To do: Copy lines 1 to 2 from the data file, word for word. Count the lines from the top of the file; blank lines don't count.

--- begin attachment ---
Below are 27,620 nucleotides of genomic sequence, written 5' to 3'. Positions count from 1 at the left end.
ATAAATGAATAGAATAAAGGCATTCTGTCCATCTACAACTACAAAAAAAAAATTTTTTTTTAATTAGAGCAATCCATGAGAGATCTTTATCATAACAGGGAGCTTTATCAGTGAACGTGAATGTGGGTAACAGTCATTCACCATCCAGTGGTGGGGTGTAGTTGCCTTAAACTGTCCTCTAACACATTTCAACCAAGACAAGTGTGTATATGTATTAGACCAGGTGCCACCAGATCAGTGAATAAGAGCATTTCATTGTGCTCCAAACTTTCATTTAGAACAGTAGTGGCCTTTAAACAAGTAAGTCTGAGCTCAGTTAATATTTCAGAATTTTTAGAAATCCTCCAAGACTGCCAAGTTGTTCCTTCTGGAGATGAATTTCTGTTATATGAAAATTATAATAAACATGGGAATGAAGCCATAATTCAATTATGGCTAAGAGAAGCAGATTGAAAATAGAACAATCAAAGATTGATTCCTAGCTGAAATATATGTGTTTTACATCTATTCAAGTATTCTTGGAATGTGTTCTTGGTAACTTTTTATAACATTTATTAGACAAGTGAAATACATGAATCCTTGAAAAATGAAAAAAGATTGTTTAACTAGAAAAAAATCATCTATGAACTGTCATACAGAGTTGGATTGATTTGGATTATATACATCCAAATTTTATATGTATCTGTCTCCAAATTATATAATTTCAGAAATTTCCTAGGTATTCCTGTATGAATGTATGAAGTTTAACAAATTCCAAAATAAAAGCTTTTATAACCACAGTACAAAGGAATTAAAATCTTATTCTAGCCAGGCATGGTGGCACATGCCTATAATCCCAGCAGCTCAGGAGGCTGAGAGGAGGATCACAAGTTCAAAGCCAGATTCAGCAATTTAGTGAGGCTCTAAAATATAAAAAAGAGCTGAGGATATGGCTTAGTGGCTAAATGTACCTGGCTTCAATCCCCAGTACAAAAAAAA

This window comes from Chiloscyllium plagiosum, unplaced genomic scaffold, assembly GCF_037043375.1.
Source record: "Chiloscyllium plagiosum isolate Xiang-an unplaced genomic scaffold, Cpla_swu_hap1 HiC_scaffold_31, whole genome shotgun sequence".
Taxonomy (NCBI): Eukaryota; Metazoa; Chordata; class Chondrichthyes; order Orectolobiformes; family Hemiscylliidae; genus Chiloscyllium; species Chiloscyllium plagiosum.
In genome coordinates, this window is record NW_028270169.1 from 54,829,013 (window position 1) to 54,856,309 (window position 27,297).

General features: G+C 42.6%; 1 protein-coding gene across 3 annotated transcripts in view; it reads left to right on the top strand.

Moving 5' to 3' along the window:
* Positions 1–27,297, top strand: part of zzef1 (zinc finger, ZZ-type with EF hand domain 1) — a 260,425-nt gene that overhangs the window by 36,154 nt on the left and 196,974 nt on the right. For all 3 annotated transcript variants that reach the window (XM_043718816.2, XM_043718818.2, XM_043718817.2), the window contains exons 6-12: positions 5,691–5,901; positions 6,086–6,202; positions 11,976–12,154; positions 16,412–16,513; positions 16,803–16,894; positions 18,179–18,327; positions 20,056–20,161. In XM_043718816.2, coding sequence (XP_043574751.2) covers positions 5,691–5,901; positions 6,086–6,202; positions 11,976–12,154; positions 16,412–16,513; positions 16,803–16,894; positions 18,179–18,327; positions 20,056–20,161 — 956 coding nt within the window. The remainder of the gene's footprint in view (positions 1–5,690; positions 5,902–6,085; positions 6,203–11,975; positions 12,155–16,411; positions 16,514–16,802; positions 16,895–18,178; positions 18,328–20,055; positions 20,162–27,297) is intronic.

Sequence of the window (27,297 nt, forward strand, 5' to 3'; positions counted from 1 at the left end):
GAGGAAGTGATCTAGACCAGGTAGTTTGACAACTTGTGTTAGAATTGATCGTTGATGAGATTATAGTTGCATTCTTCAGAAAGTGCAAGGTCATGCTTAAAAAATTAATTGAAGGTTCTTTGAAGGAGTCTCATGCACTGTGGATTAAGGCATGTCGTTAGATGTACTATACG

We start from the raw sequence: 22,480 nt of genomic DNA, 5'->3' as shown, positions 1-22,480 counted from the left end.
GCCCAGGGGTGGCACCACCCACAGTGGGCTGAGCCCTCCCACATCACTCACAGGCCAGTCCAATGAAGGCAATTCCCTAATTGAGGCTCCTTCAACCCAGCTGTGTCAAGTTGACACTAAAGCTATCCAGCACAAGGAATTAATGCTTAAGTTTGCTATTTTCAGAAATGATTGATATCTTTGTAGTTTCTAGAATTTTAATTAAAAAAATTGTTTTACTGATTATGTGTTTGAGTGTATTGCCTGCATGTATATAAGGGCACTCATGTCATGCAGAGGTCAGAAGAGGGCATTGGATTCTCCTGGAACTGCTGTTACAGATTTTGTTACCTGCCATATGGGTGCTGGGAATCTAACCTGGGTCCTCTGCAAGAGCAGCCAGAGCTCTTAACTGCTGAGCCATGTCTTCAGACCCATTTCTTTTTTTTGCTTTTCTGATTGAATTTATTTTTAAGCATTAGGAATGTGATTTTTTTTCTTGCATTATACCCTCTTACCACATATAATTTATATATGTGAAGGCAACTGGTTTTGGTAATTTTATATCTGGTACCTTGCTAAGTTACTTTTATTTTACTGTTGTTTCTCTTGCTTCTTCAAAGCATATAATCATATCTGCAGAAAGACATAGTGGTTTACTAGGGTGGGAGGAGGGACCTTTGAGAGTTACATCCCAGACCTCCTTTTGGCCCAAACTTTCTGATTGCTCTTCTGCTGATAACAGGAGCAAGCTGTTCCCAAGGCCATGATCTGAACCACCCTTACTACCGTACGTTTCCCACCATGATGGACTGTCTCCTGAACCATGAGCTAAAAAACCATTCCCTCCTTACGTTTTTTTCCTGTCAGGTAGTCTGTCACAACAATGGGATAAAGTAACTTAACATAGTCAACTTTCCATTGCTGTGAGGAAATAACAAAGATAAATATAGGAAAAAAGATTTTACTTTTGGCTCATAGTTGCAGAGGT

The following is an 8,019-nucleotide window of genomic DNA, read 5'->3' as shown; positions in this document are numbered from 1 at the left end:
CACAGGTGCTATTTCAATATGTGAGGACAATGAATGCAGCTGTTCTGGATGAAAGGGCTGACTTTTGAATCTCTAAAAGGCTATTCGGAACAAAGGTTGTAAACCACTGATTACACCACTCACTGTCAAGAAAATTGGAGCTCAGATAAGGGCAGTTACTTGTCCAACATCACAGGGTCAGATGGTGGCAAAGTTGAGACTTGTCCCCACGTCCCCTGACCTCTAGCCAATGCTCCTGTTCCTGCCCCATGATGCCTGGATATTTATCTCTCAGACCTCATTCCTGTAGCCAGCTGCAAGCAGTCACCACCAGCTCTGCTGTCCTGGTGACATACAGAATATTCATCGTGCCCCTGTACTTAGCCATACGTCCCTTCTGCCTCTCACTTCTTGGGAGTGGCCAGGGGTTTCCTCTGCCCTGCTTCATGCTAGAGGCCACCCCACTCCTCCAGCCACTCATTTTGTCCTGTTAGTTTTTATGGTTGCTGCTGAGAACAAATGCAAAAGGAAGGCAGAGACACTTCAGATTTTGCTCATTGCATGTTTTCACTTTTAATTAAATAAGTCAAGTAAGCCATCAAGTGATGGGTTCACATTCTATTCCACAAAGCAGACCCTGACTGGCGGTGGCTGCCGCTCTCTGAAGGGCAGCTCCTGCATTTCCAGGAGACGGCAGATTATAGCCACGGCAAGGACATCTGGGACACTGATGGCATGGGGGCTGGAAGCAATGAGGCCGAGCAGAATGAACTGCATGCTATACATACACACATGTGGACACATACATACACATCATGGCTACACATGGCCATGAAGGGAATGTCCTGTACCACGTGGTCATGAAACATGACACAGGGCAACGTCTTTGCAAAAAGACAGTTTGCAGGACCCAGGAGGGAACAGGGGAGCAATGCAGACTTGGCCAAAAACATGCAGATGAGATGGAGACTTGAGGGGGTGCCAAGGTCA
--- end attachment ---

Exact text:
Below are 27,620 nucleotides of genomic sequence, written 5' to 3'. Positions count from 1 at the left end.
ATAAATGAATAGAATAAAGGCATTCTGTCCATCTACAACTACAAAAAAAAAATTTTTTTTTAATTAGAGCAATCCATGAGAGATCTTTATCATAACAGGGAGCTTTATCAGTGAACGTGAATGTGGGTAACAGTCATTCACCATCCAGTGGTGGGGTGTAGTTGCCTTAAACTGTCCTCTAACACATTTCAACCAAGACAAGTGTGTATATGTATTAGACCAGGTGCCACCAGATCAGTGAATAAGAGCATTTCATTGTGCTCCAAACTTTCATTTAGAACAGTAGTGGCCTTTAAACAAGTAAGTCTGAGCTCAGTTAATATTTCAGAATTTTTAGAAATCCTCCAAGACTGCCAAGTTGTTCCTTCTGGAGATGAATTTCTGTTATATGAAAATTATAATAAACATGGGAATGAAGCCATAATTCAATTATGGCTAAGAGAAGCAGATTGAAAATAGAACAATCAAAGATTGATTCCTAGCTGAAATATATGTGTTTTACATCTATTCAAGTATTCTTGGAATGTGTTCTTGGTAACTTTTTATAACATTTATTAGACAAGTGAAATACATGAATCCTTGAAAAATGAAAAAAGATTGTTTAACTAGAAAAAAATCATCTATGAACTGTCATACAGAGTTGGATTGATTTGGATTATATACATCCAAATTTTATATGTATCTGTCTCCAAATTATATAATTTCAGAAATTTCCTAGGTATTCCTGTATGAATGTATGAAGTTTAACAAATTCCAAAATAAAAGCTTTTATAACCACAGTACAAAGGAATTAAAATCTTATTCTAGCCAGGCATGGTGGCACATGCCTATAATCCCAGCAGCTCAGGAGGCTGAGAGGAGGATCACAAGTTCAAAGCCAGATTCAGCAATTTAGTGAGGCTCTAAAATATAAAAAAGAGCTGAGGATATGGCTTAGTGGCTAAATGTACCTGGCTTCAATCCCCAGTACAAAAAAAA